Chlorocarbon compounds have changed the process of keeping foods cool and fresh. For years, people have used ice to keep things cold. This concept is based on the principle that ice absorbs heat from its surroundings as it melts away. However, replacing ice constantly was tedious and nearly impossible to keep up with. There was a great need for a new refrigerant system, that would keep food cool but not have to be constantly replaced. Scientists began researching ways to produce a refrigerator that involved the liquid and vapor phases. Around 1851, James Harrison invented an ether-based vapor-compression refrigerator for an Australian brewery. Alexander Twining also invented a similar refrigerator around this time. These two men are thought of the first developers of the common refrigerator. Most common refrigerants of the time produced various problems. They would either decompose, were fire hazards, were poisonous, or smelled terrible. A new refrigerant was needed to meet the demands of people while getting rid of the issues. the element fluorine began to be considered. A number of different molecules began to be prepared containing fluorine. The resulting molecules, chlorofluorocarbons, were stable, nonflammable, nontoxic, inexpensive, and nearly odorless. These molecules, CFCs, seemed to be perfect refrigerants. They were so popular that they were also being used in popular household supplies like hair sprays, colognes, furniture polish, and insecticides. However, in 1974, disturbing facts were revealed by researchers that changed the opinions about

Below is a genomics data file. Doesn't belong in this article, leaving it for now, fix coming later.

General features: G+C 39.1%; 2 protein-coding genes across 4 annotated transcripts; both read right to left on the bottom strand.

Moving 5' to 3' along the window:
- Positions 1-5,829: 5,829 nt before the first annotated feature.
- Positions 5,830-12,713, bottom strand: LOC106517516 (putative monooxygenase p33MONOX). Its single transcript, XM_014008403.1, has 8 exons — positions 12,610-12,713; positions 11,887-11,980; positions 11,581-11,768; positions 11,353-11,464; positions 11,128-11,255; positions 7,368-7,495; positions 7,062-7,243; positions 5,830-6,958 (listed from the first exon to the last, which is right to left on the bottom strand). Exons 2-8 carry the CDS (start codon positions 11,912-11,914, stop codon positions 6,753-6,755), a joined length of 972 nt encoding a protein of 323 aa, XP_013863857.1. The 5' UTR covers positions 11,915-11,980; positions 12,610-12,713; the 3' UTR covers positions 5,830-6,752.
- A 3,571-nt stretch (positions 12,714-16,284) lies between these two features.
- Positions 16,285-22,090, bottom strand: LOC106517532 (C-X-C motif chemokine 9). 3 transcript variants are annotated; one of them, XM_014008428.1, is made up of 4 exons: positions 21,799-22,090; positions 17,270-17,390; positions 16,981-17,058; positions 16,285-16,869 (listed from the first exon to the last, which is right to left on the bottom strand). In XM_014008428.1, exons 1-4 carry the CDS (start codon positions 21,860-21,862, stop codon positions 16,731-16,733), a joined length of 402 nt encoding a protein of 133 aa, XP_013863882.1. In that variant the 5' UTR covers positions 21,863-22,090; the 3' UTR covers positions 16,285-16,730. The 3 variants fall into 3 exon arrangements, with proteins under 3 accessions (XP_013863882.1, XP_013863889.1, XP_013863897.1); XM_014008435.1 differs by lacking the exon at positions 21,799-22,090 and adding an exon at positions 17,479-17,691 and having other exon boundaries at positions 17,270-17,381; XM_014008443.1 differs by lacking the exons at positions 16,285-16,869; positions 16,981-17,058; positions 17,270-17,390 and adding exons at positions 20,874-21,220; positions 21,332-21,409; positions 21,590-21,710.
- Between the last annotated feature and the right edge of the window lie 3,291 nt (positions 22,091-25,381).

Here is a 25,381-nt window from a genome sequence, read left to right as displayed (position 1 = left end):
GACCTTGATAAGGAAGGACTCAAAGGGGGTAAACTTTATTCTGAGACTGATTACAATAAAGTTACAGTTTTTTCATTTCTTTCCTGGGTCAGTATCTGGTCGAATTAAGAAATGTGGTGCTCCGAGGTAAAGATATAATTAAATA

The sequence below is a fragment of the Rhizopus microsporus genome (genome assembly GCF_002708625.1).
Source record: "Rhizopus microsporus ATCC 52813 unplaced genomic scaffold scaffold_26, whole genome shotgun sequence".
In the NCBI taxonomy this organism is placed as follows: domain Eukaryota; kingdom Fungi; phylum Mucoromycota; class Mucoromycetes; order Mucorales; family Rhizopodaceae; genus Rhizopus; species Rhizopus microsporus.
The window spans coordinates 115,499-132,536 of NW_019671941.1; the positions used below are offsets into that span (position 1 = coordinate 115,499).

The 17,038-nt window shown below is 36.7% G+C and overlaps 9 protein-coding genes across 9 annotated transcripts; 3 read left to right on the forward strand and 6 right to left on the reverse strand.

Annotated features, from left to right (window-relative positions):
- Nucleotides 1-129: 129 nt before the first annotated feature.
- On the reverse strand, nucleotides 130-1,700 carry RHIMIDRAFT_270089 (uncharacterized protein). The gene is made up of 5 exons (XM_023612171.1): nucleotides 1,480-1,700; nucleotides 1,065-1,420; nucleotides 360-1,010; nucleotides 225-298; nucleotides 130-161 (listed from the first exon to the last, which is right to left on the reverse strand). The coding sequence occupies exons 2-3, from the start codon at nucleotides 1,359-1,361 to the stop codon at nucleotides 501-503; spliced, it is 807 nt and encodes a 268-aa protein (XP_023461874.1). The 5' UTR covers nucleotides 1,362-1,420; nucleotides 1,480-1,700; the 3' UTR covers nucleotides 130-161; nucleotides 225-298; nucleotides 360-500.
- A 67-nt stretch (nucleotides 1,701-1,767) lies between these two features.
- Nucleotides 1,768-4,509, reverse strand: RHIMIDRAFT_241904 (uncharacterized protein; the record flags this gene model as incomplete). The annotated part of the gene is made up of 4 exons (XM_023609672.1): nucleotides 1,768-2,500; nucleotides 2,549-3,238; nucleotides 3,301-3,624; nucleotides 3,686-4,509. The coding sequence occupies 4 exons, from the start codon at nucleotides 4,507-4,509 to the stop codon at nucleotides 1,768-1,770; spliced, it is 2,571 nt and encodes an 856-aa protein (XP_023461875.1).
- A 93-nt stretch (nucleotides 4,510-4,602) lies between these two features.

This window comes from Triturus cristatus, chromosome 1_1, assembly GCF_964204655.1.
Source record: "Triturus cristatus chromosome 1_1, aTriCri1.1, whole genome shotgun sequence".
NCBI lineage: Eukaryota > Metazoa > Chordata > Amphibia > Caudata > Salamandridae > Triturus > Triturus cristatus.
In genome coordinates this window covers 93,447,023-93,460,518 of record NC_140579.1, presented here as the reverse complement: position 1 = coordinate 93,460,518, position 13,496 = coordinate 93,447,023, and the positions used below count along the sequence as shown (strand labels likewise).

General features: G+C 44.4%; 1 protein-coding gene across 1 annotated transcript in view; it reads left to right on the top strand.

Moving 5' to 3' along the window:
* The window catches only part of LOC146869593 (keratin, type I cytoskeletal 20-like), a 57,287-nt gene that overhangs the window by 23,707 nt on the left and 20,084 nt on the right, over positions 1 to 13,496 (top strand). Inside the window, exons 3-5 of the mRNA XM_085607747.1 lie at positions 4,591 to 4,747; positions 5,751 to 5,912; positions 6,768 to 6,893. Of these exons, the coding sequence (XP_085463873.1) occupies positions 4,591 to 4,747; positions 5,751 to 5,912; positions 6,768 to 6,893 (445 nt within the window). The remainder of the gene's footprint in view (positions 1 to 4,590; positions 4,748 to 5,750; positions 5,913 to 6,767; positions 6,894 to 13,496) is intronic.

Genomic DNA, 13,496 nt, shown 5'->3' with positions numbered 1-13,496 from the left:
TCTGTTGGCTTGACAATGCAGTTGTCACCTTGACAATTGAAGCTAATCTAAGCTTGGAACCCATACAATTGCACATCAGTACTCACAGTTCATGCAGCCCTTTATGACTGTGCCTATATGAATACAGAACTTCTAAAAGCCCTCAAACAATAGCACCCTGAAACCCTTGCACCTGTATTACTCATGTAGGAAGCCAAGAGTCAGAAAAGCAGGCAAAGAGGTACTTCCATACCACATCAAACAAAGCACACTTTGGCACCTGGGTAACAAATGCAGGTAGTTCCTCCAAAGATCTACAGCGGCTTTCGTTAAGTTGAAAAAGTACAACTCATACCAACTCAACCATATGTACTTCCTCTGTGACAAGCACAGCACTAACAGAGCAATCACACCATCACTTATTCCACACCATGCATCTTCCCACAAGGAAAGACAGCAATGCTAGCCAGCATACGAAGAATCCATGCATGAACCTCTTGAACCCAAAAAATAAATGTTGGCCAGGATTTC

CFCs. Chloroflourocarbons do not break down by normal chemical reactions. In fact, they actually increase the rate of breakdown of ozone molecules. Chlorine atoms collide with ozone and form chlorine monoxide molecules. Then chlorine monoxide reacts with oxygen to regenerate a chlorine atom. These harmful chlorine atoms act as a catalyst to the breakdown of ozone molecules, yet don’t breakdown themselves. This means that for every one percent of ozone layer depletion, an additional two percent of ultraviolet rays enter the atmosphere and cause harm to the earth and its inhabitants. For example, chlorine is a powerful irritant and can cause fatal swelling of the lungs and airways. It was often used in poisonous gas during WWI. Another popular form of chlorocarbons used in WWI was the use of it in the popular insectiside DDT. Armies used these “bug bombs” to clear the area of disease-spreading mosquitos. However, it was later discovered that DDT is a fat-soluble compound that accumulates in animal tissues and causes birds’ eggshells to become extremely fragile. Chloroform, another chlorocarbon, became the new leading anesthesia for surgeries. It fixed most of the major problems that previous anesthesia had been causing. It is amazing to me that chlorofluorocarbons have had such positive and negative impacts on the world. The development of the refrigerant molecules, air conditioners, electrical transformers, insecticides, and anesthesia from chlorocarbons have made a major impact on society. I believe that without the discovery of these molecules, history would have been dramatically different. For example, changes in the outcome of wars; a difference in the level of ozone depletion; and different methods of refrigeration and anesthesia are all possible differences that could exist in today’s world. I have mixed feelings about the use of chlorocarbons. I am grateful for the changes to modern technology that these molecules have brought to my world. On the other hand, I often wonder if many of today’s problems, like global warming, would still exist today had these molecules not been discovered. The author describes these impacts on society as ironic. There is not a word more perfect to describe my feelings towards chlorocarbons as well. Although these compounds have produced much harm to the environment, their benefits can not be ignored.